Success In Business Is Not Without Challenges!

DEFINITION OF BUSINESS GROWTH AND TRANSITION 

I often refer to my business planning as “Business Growth and Transition,” because I consider the business and the owner, as two separate and distinctive entities.  

For example, when the business is growing, the owner of the business needs to grow with the business and envision needed growth. As a business owner, he/she needs to continue to learn, ask more questions, depend on their instincts, experiment, be willing to fail, along with many other experiences to create the changes neededWithout the business owners’ creativity and involvement, the business will stop growing.  

Likewise, when planning for the business entity, we also plan for the owner personal needs. The business success creates personal challenges for the business owner, such as succession, estate taxes, family distribution, protection of the assets, and a host of financial and personal planning areas.  

STAGES OF A BUSINESS 

The business has two distinct stages it goes through which are critical; I define them as survival period and growth period 

Survival period is just what it means! Staying alive! This is where owner learns how to maneuver through the maze of “business savvy” strategies. “What doesn’t kill you, will make you stronger.” 

The survival period of business consists of: 

  • Excessive amount of time, sweat, and patience, luck, and much more.  
  • Bottom line:   Survive staying in business.  
  • Cash flow, Capital improvements, Inventory, client development create many challenges. 

The Growth Mode: 

 Not to simplify, but this is where the action is. It is up, up, and awayWhat needs to be done during this stage:  

  • Creates the opportunity for the future value of the business.  
  • To expand in all areas of the business. 
  • Inventing yourself and the company if needed, this includes building value drivers and transferable values. 
  • To become creative, reinventing of products, customers, process. 
  • To reinvent your markets and your clients. 
  • To build a customer base with loyalty, creating culture, and next level management. 
  • Much More… 

The expansion in Growth, (NOT ONLY) in markets and products, but also employees and the culture of the business. This is extremely important for the future of the business value, with the focus on growing your business value and to create transferrable value for the future. Owners need to start the process of giving up some of the control to middle management. This also means creating strategies which allow the owners to walk away and allow the business to run effectively and efficiently normally. This is my “Can you Take three months off” question, without an impact on your business profits?   

Disadvantages of Growth/ and letting Go 

You are giving up control to your management team! You are giving up things you controlled from the very infancy of the business. This is good because a future purchaser wants to buy your business as a running entity. They want a business that can run, and without YOU!  

When you start to delegate to others, things can happen. Your key people will learn how to run your business, and start thinking like an employer. They will develop greater relationships with your customers, advisors, and vendors. They will start to create profits for you, ease your time in the business, and allow you to enjoy more free time, however, there could be a price to pay!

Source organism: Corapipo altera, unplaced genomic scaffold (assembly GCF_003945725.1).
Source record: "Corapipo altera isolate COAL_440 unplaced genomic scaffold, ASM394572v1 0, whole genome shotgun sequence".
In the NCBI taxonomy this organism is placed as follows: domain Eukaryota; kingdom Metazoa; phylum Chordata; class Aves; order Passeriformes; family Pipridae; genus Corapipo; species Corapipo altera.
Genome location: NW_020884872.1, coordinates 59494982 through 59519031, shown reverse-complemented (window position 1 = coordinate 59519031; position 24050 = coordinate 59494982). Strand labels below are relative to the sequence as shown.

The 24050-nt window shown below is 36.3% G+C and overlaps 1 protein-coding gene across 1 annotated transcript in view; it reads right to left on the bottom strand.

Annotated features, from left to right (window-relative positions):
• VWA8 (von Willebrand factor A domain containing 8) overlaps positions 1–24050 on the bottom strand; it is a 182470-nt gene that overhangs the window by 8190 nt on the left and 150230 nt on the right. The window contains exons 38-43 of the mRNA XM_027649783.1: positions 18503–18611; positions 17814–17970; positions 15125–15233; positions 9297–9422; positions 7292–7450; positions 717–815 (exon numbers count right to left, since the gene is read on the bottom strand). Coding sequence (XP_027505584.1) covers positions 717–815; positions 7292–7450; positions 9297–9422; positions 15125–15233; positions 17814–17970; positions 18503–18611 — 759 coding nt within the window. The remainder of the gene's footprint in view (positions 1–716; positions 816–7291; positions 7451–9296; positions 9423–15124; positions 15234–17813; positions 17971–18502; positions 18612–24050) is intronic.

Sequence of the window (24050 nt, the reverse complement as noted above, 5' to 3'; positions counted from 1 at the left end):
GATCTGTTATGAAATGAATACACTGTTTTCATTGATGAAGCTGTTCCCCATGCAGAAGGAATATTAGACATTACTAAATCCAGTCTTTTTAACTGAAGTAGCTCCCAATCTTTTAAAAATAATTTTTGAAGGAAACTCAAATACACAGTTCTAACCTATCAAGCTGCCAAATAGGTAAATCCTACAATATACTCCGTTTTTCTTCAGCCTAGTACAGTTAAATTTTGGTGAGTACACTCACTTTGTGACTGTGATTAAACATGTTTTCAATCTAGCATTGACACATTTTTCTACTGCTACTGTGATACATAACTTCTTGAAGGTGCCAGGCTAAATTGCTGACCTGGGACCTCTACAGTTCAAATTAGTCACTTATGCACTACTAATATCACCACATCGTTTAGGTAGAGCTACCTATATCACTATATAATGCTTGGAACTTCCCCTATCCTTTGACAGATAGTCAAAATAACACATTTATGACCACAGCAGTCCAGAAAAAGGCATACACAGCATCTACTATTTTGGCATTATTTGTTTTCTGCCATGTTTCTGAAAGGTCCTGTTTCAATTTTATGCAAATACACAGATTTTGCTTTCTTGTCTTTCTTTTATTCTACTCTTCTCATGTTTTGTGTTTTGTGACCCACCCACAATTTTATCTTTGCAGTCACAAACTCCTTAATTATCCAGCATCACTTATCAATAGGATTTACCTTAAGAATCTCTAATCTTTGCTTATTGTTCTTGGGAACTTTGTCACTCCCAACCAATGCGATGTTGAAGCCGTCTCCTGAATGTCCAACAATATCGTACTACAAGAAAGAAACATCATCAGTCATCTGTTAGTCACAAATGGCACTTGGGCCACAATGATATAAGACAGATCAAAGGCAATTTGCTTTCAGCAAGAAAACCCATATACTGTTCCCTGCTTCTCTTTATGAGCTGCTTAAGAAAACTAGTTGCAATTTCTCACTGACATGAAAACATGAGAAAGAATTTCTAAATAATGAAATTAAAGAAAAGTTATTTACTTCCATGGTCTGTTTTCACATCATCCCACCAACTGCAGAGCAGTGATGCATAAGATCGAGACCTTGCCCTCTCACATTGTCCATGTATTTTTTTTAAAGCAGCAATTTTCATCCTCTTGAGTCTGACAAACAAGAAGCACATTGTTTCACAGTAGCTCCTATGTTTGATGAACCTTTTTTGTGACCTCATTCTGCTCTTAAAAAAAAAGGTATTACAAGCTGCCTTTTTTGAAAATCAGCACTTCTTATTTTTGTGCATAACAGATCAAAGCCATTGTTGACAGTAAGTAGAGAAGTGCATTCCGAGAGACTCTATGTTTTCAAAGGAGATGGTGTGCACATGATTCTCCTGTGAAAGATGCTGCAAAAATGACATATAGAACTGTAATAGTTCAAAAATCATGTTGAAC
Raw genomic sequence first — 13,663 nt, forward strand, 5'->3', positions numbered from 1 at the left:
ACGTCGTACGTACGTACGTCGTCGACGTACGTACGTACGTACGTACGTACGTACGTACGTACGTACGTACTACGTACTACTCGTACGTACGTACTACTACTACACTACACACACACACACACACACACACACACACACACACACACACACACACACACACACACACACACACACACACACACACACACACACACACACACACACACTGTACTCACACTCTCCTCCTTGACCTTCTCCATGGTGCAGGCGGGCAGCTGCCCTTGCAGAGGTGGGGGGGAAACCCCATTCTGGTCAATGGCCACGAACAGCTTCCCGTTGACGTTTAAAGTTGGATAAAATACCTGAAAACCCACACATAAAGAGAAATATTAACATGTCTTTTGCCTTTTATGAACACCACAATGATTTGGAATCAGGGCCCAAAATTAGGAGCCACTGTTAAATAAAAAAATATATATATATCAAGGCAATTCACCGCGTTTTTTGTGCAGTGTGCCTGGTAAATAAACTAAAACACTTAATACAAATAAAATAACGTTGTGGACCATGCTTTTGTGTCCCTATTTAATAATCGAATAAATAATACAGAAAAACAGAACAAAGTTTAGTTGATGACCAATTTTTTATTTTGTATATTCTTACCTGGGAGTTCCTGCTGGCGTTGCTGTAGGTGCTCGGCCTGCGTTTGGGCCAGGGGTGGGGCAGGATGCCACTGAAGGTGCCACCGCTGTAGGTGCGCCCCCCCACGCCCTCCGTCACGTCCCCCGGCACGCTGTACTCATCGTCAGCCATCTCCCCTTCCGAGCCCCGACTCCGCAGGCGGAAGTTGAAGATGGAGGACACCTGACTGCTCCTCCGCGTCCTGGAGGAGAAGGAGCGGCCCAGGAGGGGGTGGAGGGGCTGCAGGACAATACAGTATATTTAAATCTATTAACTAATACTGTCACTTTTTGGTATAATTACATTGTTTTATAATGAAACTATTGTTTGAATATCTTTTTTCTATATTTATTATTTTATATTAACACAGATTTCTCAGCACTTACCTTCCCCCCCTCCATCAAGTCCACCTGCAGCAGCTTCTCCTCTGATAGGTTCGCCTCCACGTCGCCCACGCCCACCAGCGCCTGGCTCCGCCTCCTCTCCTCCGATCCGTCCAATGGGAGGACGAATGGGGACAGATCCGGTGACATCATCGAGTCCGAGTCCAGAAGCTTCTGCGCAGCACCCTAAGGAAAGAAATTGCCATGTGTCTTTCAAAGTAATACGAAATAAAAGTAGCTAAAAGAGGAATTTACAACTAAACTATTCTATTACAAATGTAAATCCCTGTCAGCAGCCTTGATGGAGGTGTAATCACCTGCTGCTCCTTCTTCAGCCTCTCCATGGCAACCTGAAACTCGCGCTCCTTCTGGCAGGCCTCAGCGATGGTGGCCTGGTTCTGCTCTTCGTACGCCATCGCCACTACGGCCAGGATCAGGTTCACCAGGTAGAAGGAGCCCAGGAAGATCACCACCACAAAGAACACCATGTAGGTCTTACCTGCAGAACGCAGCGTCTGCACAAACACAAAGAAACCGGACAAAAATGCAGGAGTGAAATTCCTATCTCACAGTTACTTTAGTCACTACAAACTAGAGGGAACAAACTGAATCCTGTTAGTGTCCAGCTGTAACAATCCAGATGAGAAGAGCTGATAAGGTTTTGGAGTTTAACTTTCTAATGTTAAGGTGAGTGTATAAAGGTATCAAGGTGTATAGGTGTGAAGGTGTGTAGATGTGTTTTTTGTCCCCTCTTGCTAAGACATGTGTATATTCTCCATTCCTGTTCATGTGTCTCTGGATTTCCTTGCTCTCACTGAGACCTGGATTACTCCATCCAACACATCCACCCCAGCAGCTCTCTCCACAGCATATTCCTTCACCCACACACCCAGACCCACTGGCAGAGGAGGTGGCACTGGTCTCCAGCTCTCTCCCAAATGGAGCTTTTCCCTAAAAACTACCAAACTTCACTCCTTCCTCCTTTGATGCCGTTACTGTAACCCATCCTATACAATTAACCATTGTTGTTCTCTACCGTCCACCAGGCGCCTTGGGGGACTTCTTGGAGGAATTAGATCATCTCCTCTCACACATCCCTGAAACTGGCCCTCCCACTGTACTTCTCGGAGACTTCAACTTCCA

Tough Questions to Ask 

  1. What if your key people got to know your business so well, and they wanted to buy it from you, what would you do 
  1. What if you did not want to sell it to them at the time they want to buy? Will they walkWill they stay? Will the relationship change?  
  1. Will they go to a competitor 
  1. Will they take your customers and employees with them 

If this happened, what are you doing to protect yourself 

Consider this:  I recently had a client who went through this nightmare. The key people (2 key employees), left and started their own business. They also took other employees and customers with them.  

Unfortunately, the protection which we outlined to the owner three years prior was never implemented, and they are paying the price for it now.  

We told them to make sure they had programs in place to protect themselves from the business growth and success. 

Things Such As:   

  • Key person documents:  such as non-compete, non-disclosure and non-solicitation of customer and employee agreements.  
  • Benefits with Vesting:  We also suggested that they put in a vested benefit package for them and stagger the time where they would only have a partial vesting immediately  (we have found this to be a valuable motive to stay).  

Lesson to be learnedIf it happened to them, it could happen to you. Your key people will take over your business, which is good because as it creates transferrable value for the future. However, you must protect yourself from your business success.  

BEWARE FINANCIAL ADVISORS: THIS IS AN EASY TAX TRAP YOUR CLIENT COULD MAKE! LEARN A FEW EXEMPTIONS AND YOU WILL STAY OUT OF TROUBLE!

 Recently, we worked on a case which involved an endorsement split dollar plani, where the split dollar agreement involving the trustee   of an irrevocable trust was terminated pursuant to a “rollout. The agreement was between the employer and the trustee (endorsement split dollar). The result would have been a “transfer of value,” in which the death benefit exceeding the consideration would have been taxable income.